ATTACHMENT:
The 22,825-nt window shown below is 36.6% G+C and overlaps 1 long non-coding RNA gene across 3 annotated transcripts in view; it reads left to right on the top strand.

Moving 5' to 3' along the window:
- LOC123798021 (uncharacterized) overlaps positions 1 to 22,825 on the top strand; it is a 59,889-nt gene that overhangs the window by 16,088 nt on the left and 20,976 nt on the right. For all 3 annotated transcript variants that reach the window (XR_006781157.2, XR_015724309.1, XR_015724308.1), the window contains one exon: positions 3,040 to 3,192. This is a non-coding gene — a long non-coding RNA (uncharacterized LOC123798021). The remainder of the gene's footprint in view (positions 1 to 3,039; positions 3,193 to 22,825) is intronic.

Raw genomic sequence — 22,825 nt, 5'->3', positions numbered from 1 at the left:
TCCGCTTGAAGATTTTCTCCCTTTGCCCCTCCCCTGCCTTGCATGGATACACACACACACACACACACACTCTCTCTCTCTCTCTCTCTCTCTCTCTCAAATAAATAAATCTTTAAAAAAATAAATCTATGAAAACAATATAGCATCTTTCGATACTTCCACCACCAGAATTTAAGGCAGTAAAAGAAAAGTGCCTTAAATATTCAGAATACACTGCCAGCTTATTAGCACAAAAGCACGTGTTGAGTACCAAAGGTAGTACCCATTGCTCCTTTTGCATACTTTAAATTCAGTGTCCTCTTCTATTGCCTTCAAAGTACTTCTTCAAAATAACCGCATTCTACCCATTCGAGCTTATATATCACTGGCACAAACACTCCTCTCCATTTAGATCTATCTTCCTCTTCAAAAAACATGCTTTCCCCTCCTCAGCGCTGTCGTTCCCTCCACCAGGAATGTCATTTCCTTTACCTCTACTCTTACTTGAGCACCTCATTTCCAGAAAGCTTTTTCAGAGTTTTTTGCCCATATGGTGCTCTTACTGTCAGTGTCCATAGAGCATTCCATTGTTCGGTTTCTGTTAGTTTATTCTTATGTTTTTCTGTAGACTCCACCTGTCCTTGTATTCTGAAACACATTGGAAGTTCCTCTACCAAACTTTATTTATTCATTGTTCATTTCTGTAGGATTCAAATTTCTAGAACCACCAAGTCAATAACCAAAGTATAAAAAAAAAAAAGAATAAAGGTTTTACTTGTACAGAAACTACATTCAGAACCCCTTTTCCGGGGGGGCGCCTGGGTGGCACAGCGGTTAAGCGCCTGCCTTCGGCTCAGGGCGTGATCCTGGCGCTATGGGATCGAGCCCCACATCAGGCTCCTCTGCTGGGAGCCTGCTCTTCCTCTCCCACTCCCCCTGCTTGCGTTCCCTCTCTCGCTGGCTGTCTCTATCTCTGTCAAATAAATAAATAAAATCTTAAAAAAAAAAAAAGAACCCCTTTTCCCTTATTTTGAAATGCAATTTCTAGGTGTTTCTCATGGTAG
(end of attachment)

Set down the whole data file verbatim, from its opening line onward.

The 22,825-nt window shown below is 36.6% G+C and overlaps 1 long non-coding RNA gene across 3 annotated transcripts in view; it reads left to right on the top strand.

Moving 5' to 3' along the window:
- LOC123798021 (uncharacterized) overlaps positions 1 to 22,825 on the top strand; it is a 59,889-nt gene that overhangs the window by 16,088 nt on the left and 20,976 nt on the right. For all 3 annotated transcript variants that reach the window (XR_006781157.2, XR_015724309.1, XR_015724308.1), the window contains one exon: positions 3,040 to 3,192. This is a non-coding gene — a long non-coding RNA (uncharacterized LOC123798021). The remainder of the gene's footprint in view (positions 1 to 3,039; positions 3,193 to 22,825) is intronic.

Raw genomic sequence — 22,825 nt, 5'->3', positions numbered from 1 at the left:
TCCGCTTGAAGATTTTCTCCCTTTGCCCCTCCCCTGCCTTGCATGGATACACACACACACACACACACACTCTCTCTCTCTCTCTCTCTCTCTCTCTCAAATAAATAAATCTTTAAAAAAATAAATCTATGAAAACAATATAGCATCTTTCGATACTTCCACCACCAGAATTTAAGGCAGTAAAAGAAAAGTGCCTTAAATATTCAGAATACACTGCCAGCTTATTAGCACAAAAGCACGTGTTGAGTACCAAAGGTAGTACCCATTGCTCCTTTTGCATACTTTAAATTCAGTGTCCTCTTCTATTGCCTTCAAAGTACTTCTTCAAAATAACCGCATTCTACCCATTCGAGCTTATATATCACTGGCACAAACACTCCTCTCCATTTAGATCTATCTTCCTCTTCAAAAAACATGCTTTCCCCTCCTCAGCGCTGTCGTTCCCTCCACCAGGAATGTCATTTCCTTTACCTCTACTCTTACTTGAGCACCTCATTTCCAGAAAGCTTTTTCAGAGTTTTTTGCCCATATGGTGCTCTTACTGTCAGTGTCCATAGAGCATTCCATTGTTCGGTTTCTGTTAGTTTATTCTTATGTTTTTCTGTAGACTCCACCTGTCCTTGTATTCTGAAACACATTGGAAGTTCCTCTACCAAACTTTATTTATTCATTGTTCATTTCTGTAGGATTCAAATTTCTAGAACCACCAAGTCAATAACCAAAGTATAAAAAAAAAAAAGAATAAAGGTTTTACTTGTACAGAAACTACATTCAGAACCCCTTTTCCGGGGGGGCGCCTGGGTGGCACAGCGGTTAAGCGCCTGCCTTCGGCTCAGGGCGTGATCCTGGCGCTATGGGATCGAGCCCCACATCAGGCTCCTCTGCTGGGAGCCTGCTCTTCCTCTCCCACTCCCCCTGCTTGCGTTCCCTCTCTCGCTGGCTGTCTCTATCTCTGTCAAATAAATAAATAAAATCTTAAAAAAAAAAAAAGAACCCCTTTTCCCTTATTTTGAAATGCAATTTCTAGGTGTTTCTCATGGTAG